But above all be convinced of Jesus’ tender love for you in and through this present situation and no matter what its outcome is, listen to Jesus speak in your heart.
Blessed Mother Teresa of Calcutta
Agnes Gonxha Bojaxhiu, was born on August 26th, 1910 in what is now called Skopje, the capital of present day Macedonia. She was the youngest child of an Albanian family whose father died when she was eight years old. After his death, Agnes’ mother raised her as a Roman Catholic. In her youth, Agnes was fascinated by stories of the lives of missionaries, and by the age of twelve she knew she was called to the religious life. She left home at the age of eighteen to join the Sisters of Loreto as a missionary and never saw her mother or sister again. She made solemn vows on May 14th, 1937, taking the name of Teresa. Her work in India was preceded by the need to learn both English and Bengali so that she might serve the needs of the people of Calcutta.
In 1946, Teresa experienced the call within the call when she felt compelled to leave the relative safety of the convent and help the poorest of the poor while living among them. She understood this to be an order.To fail would have been to break the faith. From that point, Teresa began to attract the attention of the Indian officials, including the Prime Minister, who expressed his appreciation of her. Eventually she became known world wide for the work she was doing in India and for the impression she was making in wealthier countries as well.
In 1952 Mother Teresa opened the first Home for the Dying where people received medical attention and the opportunity to die with dignity according to the rituals of their faith. Muslims were read the Quran, Hindus received water from the Ganges, and Catholics received the Last Rites. A beautiful death is for people who lived like animals to die like angels, loved and wanted, she said.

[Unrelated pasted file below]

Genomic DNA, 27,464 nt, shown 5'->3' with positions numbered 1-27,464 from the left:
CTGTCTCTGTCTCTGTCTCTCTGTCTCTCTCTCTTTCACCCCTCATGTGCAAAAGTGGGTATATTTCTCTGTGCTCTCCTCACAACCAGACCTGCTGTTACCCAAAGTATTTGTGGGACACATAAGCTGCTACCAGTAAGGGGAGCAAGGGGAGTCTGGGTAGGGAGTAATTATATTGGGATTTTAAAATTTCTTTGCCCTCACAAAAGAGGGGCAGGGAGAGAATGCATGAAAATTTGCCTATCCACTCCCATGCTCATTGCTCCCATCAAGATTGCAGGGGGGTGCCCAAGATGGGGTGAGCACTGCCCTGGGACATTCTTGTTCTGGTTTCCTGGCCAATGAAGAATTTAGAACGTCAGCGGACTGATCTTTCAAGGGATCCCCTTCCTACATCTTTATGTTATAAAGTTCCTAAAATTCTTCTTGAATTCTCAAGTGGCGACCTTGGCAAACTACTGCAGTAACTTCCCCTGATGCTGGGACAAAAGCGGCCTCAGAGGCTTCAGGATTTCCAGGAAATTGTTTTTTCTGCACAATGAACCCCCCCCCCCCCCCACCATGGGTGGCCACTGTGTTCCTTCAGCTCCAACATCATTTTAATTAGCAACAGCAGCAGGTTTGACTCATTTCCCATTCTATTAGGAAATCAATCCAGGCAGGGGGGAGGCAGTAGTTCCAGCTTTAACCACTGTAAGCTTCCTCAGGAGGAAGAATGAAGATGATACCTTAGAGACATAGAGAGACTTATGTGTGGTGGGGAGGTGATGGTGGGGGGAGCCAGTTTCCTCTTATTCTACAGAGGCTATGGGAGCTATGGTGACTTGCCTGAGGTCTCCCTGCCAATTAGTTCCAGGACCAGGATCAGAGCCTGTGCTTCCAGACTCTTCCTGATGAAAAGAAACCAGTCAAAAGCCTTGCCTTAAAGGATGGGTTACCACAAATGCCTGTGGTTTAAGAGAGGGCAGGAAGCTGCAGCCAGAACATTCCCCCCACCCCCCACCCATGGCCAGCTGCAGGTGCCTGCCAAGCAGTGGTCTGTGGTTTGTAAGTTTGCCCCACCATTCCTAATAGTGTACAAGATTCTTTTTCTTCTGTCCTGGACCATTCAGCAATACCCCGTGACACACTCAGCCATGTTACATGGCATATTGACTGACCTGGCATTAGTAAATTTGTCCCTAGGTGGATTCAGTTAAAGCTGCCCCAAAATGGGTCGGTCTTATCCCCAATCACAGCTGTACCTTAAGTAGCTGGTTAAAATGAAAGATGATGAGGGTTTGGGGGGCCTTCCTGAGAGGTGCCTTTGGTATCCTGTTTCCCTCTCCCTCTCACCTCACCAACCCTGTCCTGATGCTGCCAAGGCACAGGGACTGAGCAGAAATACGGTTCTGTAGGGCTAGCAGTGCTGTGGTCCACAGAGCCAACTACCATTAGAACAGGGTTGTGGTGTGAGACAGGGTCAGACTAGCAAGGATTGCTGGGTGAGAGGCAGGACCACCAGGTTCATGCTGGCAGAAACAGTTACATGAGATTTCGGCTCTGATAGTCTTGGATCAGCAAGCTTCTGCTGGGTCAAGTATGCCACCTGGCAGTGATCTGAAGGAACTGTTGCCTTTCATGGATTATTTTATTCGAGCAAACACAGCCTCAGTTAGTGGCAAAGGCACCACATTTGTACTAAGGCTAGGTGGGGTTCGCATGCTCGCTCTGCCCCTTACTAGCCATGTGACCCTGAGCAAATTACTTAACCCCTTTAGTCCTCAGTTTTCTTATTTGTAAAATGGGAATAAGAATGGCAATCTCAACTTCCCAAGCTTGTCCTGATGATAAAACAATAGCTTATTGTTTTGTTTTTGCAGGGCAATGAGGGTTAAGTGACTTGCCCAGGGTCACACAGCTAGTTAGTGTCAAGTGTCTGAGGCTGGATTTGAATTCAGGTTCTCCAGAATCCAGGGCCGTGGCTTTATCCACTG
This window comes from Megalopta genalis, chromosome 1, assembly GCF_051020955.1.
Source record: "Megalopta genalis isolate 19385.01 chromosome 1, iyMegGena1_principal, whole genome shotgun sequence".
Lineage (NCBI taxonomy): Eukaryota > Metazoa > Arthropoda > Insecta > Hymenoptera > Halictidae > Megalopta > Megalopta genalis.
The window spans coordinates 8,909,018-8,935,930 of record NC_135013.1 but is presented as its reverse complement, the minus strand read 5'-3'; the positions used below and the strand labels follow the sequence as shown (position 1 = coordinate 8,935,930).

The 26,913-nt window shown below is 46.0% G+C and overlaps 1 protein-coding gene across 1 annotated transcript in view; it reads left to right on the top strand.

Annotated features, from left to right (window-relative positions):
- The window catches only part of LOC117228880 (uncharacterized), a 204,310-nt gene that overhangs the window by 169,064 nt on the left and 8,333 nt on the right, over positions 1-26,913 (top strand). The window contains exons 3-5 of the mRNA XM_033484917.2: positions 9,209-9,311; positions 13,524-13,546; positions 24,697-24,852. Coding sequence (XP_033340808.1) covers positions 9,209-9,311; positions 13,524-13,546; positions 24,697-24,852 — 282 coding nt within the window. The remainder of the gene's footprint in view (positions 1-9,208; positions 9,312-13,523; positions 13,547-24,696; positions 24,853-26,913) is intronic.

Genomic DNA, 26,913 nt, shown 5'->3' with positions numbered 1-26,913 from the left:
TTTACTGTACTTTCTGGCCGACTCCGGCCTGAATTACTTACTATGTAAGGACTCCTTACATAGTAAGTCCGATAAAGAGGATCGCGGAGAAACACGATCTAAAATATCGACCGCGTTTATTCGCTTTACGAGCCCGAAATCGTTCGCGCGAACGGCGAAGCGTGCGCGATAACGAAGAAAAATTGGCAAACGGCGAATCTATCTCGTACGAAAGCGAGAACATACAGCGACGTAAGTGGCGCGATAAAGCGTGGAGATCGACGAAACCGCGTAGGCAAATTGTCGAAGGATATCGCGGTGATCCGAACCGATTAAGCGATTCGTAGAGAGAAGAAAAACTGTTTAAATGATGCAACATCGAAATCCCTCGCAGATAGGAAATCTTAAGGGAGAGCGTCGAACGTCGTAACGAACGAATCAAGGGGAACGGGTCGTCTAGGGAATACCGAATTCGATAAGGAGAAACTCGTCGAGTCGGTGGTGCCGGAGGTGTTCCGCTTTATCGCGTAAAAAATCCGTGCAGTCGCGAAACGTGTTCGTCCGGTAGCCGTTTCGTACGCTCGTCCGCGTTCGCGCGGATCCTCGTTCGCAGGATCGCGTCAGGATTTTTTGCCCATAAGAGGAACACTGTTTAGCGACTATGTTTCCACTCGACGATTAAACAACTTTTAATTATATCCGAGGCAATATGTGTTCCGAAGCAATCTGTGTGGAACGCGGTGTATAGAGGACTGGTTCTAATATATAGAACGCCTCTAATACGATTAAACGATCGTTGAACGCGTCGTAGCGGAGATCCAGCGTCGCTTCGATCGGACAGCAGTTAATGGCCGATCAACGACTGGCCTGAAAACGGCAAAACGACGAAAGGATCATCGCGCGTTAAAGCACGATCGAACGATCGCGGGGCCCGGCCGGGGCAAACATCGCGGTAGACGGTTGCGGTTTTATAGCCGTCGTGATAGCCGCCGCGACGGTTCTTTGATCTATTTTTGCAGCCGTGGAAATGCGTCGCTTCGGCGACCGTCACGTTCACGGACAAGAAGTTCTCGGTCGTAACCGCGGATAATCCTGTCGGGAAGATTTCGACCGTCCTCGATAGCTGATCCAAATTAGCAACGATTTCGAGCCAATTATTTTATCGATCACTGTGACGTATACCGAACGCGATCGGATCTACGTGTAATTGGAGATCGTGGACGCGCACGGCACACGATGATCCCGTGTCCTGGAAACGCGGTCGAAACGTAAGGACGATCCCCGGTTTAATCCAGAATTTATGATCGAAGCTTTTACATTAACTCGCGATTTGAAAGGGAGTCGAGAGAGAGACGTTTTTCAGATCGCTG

The Papal Artifacts Collection has two letters written by Mother Teresa to Father Richard Kunst. One chides him for asking for her autograph but she still signs the letter. The other is in answer to a request for prayers during a time of discernment regarding his vocation. She offers both her promise of prayers and her advice. There is also a signed photograph of her and an additional letter donated to Papal Artifacts.
A third letter, featured below, to Miss Rita Schreiber was donated to the Collection and also contains the signature of Mother Teresa.
But above all be convinced of Jesus’ tender love for you in and through this present situation and no matter what its outcome is, listen to Jesus speak in your heart. — Words of Mother Teresa address to Richard Kunst.
The following biographical information is excerpted from A Revolution of Love, The Meaning of Mother Teresa by David Scott in a review by Elizabeth Mauro. It is used with permission from the September/October 2005 issue of Lay Witness magazine. Copyright 2005, Catholics United for the Faith / www.cuf.org
She told us, Elizabeth Mauro says, that love begins where the self leaves off. You must first forget yourself, so that you can dedicate yourself to God and your neighbor. (While that sounds simple) Mother Teresa was perfectly serious in her challenge, and that far from being a trite, easily shrugged off idea, what she was preaching was something quite radical.